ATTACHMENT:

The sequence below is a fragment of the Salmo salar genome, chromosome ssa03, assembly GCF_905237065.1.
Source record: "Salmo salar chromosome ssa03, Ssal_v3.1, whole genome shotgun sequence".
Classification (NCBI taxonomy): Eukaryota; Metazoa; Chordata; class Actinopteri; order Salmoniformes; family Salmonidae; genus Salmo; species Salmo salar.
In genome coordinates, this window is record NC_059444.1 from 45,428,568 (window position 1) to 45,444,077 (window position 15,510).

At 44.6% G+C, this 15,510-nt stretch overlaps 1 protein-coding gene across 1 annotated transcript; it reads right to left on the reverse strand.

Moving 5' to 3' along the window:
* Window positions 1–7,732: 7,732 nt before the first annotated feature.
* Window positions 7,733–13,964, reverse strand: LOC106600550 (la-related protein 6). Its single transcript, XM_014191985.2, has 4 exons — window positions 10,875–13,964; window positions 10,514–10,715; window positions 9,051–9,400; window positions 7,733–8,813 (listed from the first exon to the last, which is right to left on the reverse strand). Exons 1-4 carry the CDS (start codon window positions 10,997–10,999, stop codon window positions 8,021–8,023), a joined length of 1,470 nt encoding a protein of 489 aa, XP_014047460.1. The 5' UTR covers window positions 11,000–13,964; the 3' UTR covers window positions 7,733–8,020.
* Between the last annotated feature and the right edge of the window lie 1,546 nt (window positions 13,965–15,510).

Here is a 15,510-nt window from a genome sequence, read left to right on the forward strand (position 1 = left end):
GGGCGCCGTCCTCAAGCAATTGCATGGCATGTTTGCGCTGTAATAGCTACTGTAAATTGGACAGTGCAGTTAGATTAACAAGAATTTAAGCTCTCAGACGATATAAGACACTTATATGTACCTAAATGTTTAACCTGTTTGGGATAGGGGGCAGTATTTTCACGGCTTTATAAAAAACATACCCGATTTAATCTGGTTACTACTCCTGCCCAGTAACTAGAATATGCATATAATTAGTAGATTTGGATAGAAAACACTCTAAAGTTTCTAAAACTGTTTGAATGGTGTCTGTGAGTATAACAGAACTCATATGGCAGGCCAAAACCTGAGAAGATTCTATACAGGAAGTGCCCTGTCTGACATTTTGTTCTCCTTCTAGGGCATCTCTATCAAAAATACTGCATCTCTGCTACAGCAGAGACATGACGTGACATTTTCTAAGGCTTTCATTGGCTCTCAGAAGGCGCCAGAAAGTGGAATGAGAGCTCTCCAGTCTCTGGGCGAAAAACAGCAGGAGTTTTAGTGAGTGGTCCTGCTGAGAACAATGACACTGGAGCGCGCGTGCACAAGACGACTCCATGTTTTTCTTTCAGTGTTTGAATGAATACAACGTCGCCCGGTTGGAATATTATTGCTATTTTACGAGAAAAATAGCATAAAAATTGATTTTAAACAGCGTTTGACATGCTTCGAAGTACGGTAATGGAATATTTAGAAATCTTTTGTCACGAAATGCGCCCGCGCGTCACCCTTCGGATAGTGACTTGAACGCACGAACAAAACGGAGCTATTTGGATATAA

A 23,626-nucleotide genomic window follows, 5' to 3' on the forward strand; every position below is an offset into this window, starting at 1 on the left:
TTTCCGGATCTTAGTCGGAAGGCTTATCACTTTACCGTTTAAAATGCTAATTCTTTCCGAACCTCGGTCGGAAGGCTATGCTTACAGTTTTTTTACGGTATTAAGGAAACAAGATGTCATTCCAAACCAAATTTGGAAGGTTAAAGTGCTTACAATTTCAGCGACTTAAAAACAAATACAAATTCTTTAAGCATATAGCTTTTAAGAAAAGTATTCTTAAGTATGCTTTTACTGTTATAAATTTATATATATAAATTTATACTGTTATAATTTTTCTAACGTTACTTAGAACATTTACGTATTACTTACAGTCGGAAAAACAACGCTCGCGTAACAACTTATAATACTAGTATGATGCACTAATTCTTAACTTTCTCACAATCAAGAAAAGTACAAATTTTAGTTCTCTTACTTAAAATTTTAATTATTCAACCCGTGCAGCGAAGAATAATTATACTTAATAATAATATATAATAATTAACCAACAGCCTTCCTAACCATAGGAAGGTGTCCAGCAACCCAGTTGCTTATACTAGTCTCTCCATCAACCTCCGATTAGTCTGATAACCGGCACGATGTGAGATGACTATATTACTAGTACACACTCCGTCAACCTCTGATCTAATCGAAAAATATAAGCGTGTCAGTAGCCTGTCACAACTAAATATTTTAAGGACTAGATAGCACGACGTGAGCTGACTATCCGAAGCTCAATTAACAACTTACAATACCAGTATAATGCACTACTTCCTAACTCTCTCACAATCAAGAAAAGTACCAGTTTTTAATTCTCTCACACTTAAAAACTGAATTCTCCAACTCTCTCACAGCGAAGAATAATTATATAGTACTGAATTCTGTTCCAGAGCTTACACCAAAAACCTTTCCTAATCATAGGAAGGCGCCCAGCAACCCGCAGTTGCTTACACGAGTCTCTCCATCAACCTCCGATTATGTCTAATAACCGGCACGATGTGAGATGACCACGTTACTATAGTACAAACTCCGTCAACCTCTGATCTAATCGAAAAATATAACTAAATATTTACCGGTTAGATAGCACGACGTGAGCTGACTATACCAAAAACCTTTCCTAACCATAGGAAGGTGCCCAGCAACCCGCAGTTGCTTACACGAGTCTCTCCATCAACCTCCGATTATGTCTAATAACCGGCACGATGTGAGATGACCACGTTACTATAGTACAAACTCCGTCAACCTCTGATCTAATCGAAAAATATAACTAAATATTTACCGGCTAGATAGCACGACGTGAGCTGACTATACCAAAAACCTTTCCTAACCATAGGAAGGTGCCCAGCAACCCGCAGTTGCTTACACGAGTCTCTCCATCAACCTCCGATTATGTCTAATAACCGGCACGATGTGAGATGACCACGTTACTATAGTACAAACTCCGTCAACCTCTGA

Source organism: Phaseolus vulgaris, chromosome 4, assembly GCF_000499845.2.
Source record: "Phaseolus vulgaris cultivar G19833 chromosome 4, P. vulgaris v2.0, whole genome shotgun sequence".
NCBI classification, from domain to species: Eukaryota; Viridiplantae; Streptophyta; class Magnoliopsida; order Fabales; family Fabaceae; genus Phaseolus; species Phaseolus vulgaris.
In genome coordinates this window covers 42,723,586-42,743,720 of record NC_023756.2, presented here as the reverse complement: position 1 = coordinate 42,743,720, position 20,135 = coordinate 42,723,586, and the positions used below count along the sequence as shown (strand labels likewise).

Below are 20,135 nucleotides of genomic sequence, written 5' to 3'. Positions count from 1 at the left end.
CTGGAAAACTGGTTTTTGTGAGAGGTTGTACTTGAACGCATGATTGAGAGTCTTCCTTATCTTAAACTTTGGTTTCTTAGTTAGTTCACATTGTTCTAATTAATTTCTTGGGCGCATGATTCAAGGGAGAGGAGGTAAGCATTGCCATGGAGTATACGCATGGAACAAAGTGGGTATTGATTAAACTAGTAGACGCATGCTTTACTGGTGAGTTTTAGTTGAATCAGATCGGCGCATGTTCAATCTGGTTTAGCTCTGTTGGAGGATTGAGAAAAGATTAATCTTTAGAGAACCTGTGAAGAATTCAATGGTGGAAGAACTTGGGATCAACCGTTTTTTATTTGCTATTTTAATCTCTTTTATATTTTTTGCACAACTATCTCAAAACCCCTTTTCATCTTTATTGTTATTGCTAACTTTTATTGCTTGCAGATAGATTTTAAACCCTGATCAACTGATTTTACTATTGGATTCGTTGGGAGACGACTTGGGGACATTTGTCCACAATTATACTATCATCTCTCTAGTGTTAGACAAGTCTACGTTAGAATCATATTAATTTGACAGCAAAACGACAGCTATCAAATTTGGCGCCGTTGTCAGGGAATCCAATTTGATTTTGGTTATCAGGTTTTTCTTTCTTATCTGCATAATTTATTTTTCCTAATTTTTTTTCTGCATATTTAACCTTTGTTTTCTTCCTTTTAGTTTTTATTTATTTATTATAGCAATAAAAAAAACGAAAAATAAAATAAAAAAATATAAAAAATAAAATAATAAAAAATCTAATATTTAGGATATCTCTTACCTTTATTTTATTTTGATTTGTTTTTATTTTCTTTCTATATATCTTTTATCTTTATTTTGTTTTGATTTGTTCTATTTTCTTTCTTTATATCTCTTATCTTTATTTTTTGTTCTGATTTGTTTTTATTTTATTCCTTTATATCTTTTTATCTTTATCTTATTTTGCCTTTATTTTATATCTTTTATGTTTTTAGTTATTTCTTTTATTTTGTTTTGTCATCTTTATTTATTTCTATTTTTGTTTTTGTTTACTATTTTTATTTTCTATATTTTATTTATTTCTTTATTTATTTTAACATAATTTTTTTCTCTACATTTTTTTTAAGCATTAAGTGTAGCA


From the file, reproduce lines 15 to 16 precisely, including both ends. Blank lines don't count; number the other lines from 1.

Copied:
Source record: "Phaseolus vulgaris cultivar G19833 chromosome 4, P. vulgaris v2.0, whole genome shotgun sequence".
NCBI classification, from domain to species: Eukaryota; Viridiplantae; Streptophyta; class Magnoliopsida; order Fabales; family Fabaceae; genus Phaseolus; species Phaseolus vulgaris.